these consolidated actions, the Cities of Lake Worth Beach, Deerfield Beach, and Pembroke Pines (collectively, "Cities") seek judicial review of the U.S. Federal Emergency Management Agency's ("FEMA") determination that (1) the Cities’ administrative appeals were untimely and (2) as such, FEMA was without authority to consider the merits of the Cities’ administrative appeals. See generally Consol. Am. Compl. (DE [47]). FEMA moved to dismiss (DE [22]) the initial complaint. The Court referred the motion to Magistrate Judge Bruce E. Reinhart (DE [29]), who issued his Report and Recommendation ("R&R") (DE [39]). Judge Reinhart recommended the complaints be dismissed with leave to amend because, among other things, the Cities might be able to file an amended complaint that showed FEMA's determinations were not discretionary. The Court affirmed and adopted the R&R in full (DE [44]). The Cities have since filed the Consolidated Amended Complaint (DE [47]) and FEMA has again moved to dismiss (DE [50]).

The Court has reviewed the pleadings and is fully advised in the premises. The Cities still have not carried their burden in showing that FEMA's determinations were not discretionary—and they cannot do so. Therefore, for the following reasons, the motion to dismiss is GRANTED .

I. BACKGROUND

A. FEMA's Public Assistance Program

FEMA provides financial assistance to communities through its Public Assistance Program to help them recover from natural disasters. See 44 C.F.R. § 206.200 – .208. One of the many ways FEMA does so is through its grant assistance under the Stafford Act. See 42 U.S.C. § 5121 ; 44 C.F.R. § 206.203. The process is as follows: FEMA delivers the federal monies to a state agency (the "recipient"),1 and the state agency distributes the monies to the municipality (the "subrecipient"). See 44 C.F.R. § 206.202, .203.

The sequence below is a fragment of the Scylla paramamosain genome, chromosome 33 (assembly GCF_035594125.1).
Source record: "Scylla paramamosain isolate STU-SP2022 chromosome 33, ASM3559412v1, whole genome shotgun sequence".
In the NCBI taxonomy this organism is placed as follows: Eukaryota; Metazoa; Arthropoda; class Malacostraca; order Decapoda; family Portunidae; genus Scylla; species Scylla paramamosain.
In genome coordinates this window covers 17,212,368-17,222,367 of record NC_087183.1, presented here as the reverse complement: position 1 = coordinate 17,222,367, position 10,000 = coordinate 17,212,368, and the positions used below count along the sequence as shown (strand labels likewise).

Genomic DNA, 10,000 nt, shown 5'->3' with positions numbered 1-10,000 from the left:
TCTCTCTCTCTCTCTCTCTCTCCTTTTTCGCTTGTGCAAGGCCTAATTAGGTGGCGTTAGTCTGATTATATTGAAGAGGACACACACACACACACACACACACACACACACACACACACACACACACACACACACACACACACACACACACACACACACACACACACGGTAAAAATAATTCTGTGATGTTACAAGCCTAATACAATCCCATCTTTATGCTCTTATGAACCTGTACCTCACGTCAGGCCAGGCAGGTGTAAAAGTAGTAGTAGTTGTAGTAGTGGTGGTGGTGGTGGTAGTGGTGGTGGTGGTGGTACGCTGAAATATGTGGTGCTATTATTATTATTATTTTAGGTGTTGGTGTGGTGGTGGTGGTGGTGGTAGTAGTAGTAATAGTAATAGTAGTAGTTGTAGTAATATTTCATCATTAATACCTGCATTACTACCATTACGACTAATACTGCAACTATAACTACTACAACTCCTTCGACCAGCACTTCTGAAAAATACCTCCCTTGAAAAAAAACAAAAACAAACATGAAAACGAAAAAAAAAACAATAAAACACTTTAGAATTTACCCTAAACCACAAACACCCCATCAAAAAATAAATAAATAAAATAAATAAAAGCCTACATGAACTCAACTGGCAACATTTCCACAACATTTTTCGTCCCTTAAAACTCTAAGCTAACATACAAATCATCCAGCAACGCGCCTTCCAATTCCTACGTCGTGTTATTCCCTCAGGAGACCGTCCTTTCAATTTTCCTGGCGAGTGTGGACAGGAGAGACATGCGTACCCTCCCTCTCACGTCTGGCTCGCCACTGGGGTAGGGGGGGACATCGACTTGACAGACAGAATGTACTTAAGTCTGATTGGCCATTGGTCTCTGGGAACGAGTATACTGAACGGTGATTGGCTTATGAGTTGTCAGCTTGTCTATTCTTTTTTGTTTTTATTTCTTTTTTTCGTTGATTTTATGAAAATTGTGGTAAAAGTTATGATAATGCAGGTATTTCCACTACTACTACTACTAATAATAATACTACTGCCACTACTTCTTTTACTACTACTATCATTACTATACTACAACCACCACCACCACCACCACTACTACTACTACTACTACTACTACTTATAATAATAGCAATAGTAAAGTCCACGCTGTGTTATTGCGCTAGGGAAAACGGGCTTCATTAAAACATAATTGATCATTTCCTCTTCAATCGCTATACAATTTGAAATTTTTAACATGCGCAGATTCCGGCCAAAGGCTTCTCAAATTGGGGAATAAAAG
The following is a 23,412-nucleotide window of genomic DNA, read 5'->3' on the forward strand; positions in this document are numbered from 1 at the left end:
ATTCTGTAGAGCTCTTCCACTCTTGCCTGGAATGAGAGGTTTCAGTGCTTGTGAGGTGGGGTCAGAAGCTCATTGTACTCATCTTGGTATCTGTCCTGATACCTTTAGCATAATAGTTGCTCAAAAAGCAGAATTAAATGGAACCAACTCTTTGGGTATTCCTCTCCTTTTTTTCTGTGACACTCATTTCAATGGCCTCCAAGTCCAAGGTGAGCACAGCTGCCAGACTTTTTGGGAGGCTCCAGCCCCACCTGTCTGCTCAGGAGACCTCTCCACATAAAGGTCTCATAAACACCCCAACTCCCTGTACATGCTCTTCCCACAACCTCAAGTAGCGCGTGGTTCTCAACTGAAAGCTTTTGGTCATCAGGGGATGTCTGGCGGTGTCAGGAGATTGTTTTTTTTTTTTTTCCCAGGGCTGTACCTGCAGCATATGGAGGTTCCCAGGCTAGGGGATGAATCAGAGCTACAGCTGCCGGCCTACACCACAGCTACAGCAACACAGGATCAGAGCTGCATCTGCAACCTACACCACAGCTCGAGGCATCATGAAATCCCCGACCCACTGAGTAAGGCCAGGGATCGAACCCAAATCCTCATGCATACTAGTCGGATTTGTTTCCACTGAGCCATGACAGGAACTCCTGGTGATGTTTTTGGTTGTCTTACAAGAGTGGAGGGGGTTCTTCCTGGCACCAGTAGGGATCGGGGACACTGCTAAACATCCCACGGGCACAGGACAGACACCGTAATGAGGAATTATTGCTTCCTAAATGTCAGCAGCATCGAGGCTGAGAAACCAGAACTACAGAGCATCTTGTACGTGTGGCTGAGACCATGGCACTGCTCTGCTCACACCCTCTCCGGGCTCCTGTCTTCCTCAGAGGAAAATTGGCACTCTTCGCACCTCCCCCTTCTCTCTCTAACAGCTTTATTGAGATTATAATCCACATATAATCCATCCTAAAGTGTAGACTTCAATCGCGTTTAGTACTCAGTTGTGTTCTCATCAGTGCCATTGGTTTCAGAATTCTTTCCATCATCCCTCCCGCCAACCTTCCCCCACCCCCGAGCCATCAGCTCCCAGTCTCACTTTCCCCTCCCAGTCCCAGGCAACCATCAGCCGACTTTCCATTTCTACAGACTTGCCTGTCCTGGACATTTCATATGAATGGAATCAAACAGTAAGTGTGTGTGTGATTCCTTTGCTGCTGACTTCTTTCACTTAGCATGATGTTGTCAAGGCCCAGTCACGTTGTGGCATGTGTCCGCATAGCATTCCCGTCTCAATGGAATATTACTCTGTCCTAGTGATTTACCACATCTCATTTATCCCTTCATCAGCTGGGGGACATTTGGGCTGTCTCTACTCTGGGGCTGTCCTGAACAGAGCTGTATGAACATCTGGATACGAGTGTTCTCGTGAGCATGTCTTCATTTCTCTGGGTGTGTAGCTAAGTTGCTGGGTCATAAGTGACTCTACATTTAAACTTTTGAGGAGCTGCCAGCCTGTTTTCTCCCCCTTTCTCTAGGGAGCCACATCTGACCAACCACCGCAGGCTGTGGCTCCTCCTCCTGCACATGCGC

In Florida, the Florida Division of Emergency Management ("FDEM") is the intermediary—the recipient—between FEMA and the municipalities. Thus, the monies flow from FEMA through FDEM to the municipalities.

FDEM applies for, and receives, the monies from FEMA; FDEM awards the funds to the municipalities as subrecipients. FDEM also serves as grant administrator, including facilitating all communication between FEMA and the subrecipients. Consol. Am. Compl. ¶ 21; see also 44 C.F.R. § 206.202(b).

FEMA uses Project Worksheets ("PW") to document the scope of work and cost estimates for projects seeking public assistance funding. Consol. Am. Compl. ¶ 20. Once a PW is approved, FEMA obligates the federal funding for the work described in the PW. Id. ¶ 22. The obligated funds are deposited into a federal "Smartlink"

510 F.Supp.3d 1132

account to which recipient has access. Id. ¶¶ 23–24. These funds are provided to the subrecipients by the recipient after review of documentation showing that the work performed was within the scope of the approved PW, at a reasonable cost and in compliance with applicable grant requirements, and that the subrecipient actually paid for the work. Id. ¶ 24.

B. Closeouts and Appeals